A series of poor land management practices in the Great Plains region increased the area's vulnerability before the 1930s drought. Some of the land use patterns and farming methods in the region date back to the settlement of the Great Plains nearly 100 years earlier. At the time, little was known about the region's climate. Several expeditions explored the region but were not studying the region for its agricultural potential and, moreover, their findings were included in government reports that were not available to the general public (Fite, 1966).

However, misleading information abounded. "Drivers" in the region, hoping to promote settlement, provided glowing but inaccurate accounts of the agricultural potential of the Great Plains. In addition to this inaccurate information, most of the colonists had little money and few other assets, and their farming experience was based on the wetter conditions of the eastern United States; But the first settlements occurred during a wet cycle and the first crops flourished, so settlers were encouraged to continue practices that would later have to be abandoned.

When droughts and severe winters inevitably occurred, there were widespread economic hardships and human suffering, but the early settlers put these episodes behind them when the rains returned. Although adverse conditions forced many settlers to return to the eastern United States, many continued to come west. The idea that the climate of the Great Plains was changing, primarily in response to human settlement, became popularly accepted in the last half of the 19th century. This was reflected in legislative acts such as the Timber Culture Act of 1873, which was based on the belief that if settlers planted trees they would encourage rain, and it was only in the 1890s that this idea was finally abandoned (White, 1991). 🇧🇷 While repeated droughts have tested settlers and local/state governments, the recurrence of periods of heavy rain appears to delay recognition of the need for changes in agricultural practices and land use.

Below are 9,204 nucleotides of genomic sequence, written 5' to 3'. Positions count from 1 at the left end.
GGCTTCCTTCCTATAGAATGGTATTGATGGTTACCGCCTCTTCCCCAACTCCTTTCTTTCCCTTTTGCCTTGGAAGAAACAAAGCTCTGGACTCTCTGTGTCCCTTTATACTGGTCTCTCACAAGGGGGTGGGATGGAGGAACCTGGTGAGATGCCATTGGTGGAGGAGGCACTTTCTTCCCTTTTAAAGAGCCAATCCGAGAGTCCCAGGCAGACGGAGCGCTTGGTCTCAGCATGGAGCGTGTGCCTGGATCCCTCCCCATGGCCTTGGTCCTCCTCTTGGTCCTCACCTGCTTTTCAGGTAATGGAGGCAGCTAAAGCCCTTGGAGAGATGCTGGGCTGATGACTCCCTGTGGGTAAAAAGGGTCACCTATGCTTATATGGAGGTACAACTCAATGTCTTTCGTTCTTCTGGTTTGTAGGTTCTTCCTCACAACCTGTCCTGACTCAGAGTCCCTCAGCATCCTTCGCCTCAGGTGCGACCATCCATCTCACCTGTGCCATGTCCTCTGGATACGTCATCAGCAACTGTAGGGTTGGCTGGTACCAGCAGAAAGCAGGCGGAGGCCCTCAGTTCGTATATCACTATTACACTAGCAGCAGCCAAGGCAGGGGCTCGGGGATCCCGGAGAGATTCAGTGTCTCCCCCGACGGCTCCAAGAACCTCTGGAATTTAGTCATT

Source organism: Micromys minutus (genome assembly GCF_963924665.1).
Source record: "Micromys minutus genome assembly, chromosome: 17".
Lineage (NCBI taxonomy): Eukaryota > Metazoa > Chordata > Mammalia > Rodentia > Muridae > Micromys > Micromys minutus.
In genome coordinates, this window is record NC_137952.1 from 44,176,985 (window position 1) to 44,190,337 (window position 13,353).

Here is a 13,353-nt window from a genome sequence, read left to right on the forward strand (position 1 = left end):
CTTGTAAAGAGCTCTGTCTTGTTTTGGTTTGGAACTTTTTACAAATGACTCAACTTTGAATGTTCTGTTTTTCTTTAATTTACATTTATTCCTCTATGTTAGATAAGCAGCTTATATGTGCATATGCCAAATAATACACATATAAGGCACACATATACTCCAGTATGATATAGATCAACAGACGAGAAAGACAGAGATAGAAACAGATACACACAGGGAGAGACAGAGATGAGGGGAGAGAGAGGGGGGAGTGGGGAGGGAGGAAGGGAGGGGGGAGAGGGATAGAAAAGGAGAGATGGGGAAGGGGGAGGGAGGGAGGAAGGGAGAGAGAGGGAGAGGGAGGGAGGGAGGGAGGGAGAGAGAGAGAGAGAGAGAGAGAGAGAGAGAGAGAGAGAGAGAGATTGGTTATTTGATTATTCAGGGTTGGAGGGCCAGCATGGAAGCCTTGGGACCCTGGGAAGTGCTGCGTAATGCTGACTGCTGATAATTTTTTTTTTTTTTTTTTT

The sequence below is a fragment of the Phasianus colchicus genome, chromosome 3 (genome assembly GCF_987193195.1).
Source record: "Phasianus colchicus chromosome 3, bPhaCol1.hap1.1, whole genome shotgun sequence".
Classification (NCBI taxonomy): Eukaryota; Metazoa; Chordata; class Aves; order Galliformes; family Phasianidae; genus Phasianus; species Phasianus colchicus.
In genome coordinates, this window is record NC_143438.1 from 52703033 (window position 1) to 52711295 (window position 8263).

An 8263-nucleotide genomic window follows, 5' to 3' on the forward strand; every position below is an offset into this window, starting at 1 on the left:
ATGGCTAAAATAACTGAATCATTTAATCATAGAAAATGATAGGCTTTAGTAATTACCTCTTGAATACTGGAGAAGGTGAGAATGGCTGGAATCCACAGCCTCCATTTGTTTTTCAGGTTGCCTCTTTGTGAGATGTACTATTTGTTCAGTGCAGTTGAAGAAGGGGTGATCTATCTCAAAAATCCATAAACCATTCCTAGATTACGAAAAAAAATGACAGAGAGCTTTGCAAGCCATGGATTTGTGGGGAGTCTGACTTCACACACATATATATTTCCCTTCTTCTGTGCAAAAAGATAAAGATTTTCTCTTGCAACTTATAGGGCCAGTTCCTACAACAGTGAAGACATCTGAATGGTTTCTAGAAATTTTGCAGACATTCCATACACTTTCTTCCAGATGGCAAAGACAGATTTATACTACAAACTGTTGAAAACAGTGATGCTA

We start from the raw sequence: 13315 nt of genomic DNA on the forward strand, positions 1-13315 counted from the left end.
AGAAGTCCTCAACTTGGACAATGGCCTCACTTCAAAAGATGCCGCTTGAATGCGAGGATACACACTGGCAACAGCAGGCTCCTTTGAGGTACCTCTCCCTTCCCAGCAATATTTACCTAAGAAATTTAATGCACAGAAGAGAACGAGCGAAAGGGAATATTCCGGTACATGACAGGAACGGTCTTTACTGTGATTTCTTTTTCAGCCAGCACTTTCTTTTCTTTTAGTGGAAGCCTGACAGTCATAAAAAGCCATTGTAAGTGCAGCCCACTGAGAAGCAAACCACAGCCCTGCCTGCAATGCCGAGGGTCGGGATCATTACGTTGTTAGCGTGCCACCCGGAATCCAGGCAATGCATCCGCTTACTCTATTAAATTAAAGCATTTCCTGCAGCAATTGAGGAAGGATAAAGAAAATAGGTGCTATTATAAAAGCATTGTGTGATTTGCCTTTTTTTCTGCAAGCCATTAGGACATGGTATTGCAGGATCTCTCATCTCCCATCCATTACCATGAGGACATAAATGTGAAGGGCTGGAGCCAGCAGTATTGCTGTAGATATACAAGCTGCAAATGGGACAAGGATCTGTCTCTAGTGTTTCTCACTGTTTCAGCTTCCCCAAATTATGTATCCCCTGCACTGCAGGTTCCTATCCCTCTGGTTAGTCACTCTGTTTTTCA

Various actions in the 1920s also increased the region's vulnerability to drought. Low crop prices and high machinery costs (discussed in the previous section) meant that farmers needed to cultivate more land to produce enough to meet the required payments. As most of the best farmland was already being used, the poorer farmland was being used more and more. Cultivation of submarginal lands has generally had negative results, such as soil erosion and nutrient leaching. By using these areas, farmers increased the probability of crop failure, which increased their vulnerability to drought.

These economic conditions have also put pressure on farmers to abandon soil conservation practices in order to reduce costs. Also, during the 1920s, many farmers switched from the one-handed disc plow to a more efficient one, which also greatly increased the risk of blowing up the soil. Basically, reductions in soil conservation measures and encroachment on poorer land have made the farming community more vulnerable to wind erosion, soil moisture depletion, soil nutrient depletion, and drought. .

Face and Recover

During the 1930s, many measures were taken to alleviate the direct impacts of droughts and reduce the region's vulnerability to drought conditions. Many of these measures were initiated by the federal government, a relatively new practice. Before the drought of the 1930s, federal aid was generally withheld in emergency situations in favor of individual, self-reliant approaches. This began to change with the development of the Great Depression in the late 1920s and the inauguration of President Franklin Delano Roosevelt in 1933. The depression helped "soften entrenched, hard-line attitudes toward free enterprise, individualism and the passive role of the government". paving the way for Roosevelt's New Deal programs, which in turn provided a framework for drought relief programs on the Great Plains (Warrick, 1980).